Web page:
Seed World

Why Barry Senft Came Back to the Boardroom to Lead Seeds Canada

Barry Senft is executive director for Seeds Canada.

From the tractor seat to the boardroom, Barry Senft is rejoining the corporate world as executive director of Seeds Canada.

After ending his years-long career with Grain Farmers of Ontario this past year, Senft said he wanted to wait for the right opportunity to get back into the workforce. While some people might say he “came out of retirement” for the Seeds Canada job, the Lipton, Sask., farmer says that’s not really the case.

In addition to leading Seeds Canada, Senft farms with his brother and son on their fourth-generation farm where they grow spring wheat, canola, barley, pea and oat. He knows first-hand what challenges farmers endure, because he is one.

“I don’t know that I ever really retired, because I am working daily here on the family farm,” says the 64-year-old former executive director of the Canadian International Grains Institute, who was also chief commissioner for the Canadian Grain Commission and second vice-president of the Saskatchewan Wheat Pool. “But from a formal engagement-with-the-industry standpoint, I guess you could say I’m coming back into it.”

Farming is not easy, and Senft says that inherent challenge is why we now have Seeds Canada, the country’s new national seed organization, formed last year when four long-standing industry associations amalgamated.

As he watched the development of Seeds Canada as the legacy organizations worked to come together, he thought it would be the perfect organization to begin the next phase of his career.

He has experience with this, including overseeing the merger of three organizations to form GFO — the Ontario Corn Producers’ Association, Ontario Soybean Growers and Ontario Wheat Producers’ Marketing Board.

“Seeds Canada is the future of the seed industry, and when you are in the stage of your career that I’m at, you want to be part of something new and significant — and I think I have something to offer,” Senft says. “You want to help create the future, not look back on the past. Seeds Canada will be the go-to organization to represent the seed industry, and we’re going to have a lot of people looking to us for guidance.”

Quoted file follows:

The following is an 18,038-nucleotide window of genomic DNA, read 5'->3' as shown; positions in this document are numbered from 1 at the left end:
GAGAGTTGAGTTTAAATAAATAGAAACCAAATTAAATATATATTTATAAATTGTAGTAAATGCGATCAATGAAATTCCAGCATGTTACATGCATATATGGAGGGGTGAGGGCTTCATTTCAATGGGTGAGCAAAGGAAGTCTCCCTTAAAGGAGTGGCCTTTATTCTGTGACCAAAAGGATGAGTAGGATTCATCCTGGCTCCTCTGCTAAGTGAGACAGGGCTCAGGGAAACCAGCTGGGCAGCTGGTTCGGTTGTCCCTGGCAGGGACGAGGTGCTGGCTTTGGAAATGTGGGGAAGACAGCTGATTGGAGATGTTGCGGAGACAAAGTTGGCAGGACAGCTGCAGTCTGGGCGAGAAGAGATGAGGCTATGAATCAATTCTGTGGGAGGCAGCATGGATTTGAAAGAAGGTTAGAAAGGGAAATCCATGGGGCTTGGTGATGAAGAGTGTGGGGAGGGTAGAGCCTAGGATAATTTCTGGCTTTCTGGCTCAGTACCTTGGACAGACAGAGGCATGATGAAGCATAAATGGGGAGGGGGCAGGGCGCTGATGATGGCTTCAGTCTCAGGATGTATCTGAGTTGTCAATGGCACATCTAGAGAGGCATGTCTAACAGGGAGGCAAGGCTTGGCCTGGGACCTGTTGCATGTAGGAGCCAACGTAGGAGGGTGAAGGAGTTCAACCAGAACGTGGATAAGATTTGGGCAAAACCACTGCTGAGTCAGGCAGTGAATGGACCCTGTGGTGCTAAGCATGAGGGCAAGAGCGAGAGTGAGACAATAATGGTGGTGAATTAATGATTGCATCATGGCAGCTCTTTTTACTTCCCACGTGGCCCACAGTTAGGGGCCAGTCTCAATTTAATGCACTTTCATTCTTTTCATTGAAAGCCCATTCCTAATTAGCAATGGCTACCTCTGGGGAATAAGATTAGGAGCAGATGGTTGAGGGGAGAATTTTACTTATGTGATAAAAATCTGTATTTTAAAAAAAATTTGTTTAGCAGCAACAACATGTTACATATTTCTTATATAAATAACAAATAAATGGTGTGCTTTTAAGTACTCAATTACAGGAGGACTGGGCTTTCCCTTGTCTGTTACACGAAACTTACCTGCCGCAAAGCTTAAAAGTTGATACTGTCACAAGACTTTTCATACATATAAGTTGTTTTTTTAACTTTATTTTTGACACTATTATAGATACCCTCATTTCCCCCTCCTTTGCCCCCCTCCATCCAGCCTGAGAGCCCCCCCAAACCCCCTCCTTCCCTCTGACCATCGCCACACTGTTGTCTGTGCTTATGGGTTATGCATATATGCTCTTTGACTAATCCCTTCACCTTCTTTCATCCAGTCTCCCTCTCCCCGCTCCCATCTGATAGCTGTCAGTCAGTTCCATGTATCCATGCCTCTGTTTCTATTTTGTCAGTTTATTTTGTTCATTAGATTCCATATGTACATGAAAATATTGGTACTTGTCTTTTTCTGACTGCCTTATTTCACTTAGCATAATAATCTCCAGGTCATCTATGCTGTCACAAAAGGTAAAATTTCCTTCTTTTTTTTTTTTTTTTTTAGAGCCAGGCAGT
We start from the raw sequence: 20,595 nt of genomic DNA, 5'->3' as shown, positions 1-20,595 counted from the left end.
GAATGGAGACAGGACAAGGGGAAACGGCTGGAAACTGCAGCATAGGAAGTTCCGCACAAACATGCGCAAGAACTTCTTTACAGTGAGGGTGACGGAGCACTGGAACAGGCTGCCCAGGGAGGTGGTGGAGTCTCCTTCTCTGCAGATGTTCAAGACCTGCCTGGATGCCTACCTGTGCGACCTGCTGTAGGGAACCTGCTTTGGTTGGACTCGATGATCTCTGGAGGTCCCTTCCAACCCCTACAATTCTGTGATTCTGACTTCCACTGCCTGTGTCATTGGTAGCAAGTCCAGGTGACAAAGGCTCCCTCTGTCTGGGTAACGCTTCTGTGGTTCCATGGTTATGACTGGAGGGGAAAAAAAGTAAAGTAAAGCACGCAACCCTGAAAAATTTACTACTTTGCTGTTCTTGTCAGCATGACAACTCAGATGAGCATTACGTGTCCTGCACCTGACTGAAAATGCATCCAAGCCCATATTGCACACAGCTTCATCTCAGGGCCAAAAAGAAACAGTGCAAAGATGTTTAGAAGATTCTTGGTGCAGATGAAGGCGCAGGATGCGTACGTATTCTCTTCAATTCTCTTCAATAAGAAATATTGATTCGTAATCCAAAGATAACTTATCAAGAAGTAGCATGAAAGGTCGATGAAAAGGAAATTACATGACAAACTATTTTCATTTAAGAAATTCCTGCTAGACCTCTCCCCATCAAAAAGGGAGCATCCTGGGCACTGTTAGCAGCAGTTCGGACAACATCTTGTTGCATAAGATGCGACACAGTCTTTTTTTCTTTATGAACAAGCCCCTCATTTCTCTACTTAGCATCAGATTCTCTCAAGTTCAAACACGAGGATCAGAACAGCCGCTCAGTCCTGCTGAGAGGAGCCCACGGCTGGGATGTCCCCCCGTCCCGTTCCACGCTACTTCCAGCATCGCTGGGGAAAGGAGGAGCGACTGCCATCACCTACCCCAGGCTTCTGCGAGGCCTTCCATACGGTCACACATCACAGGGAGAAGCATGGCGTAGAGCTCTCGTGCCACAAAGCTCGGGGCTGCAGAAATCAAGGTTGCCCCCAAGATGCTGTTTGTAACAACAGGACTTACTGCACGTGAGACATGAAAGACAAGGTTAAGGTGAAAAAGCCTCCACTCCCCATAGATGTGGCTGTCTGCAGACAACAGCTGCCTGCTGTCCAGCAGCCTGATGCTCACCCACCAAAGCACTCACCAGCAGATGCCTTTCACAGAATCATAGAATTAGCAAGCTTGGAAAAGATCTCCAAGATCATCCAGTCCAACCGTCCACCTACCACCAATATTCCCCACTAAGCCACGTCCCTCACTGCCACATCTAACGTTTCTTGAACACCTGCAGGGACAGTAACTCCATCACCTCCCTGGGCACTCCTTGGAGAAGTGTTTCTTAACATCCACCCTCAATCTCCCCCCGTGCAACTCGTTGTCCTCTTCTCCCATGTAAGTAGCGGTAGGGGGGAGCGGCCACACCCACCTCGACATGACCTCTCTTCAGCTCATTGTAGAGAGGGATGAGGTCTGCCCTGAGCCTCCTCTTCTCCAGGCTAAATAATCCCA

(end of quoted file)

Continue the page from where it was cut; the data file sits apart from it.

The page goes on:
That includes investors, a priority for Senft, who he says need to know the Canadian seed sector is open for business.

“Changes within our industry are coming to a head right now and we need to ensure we do things properly, because those investors won’t wait for Canada to get its house in order.”

At the end of the day, it’s value for money that makes all the difference in forming Seeds Canada, Senft says. To get that value, everyone needs to be in the same room. width=

“That’s what we’ve done with Seeds Canada. We’re creating a brand-new culture of collaboration,” he continues.

“That involves respecting the contribution that each of our legacy organizations have made, but that said, you [still need to] turn the page and move forward toward a common goal. Our members all made the wise choice to get in on the ground floor. The elevator has nowhere now to go but up.”

However, there are more challenges still for Senft, and he’s ready to take a seat at the table when it comes to shaping the seed regulatory environment.

“The world isn’t getting any less complex. Since I started to get involved in the farm again, seed has advanced a great deal. Progress made in seed development has helped keep farming viable. We need to couple that with a regulatory environment conducive to innovation,” he says, alluding to the Seed Regulatory Modernization initiative currently underway.

Overhauling the seed regulatory framework won’t be easy, according to Senft. The key is developing a diverse and inclusive seed sector-led and government-enabled partnership that works properly for all stakeholders.

Throughout the consultations, Seeds Canada will be at the table to advocate for regulations that foster innovation, growth, and support continuous improvement.

“Business has changed, and people have to put their money where they think the biggest return is going to come from. If Canada’s regulatory environment doesn’t support that, it doesn’t do our industry any good at all. One of my priorities is working with government to ensure the progression of seed development continues in an open fashion and that farmers have access to that seed and remain competitive.”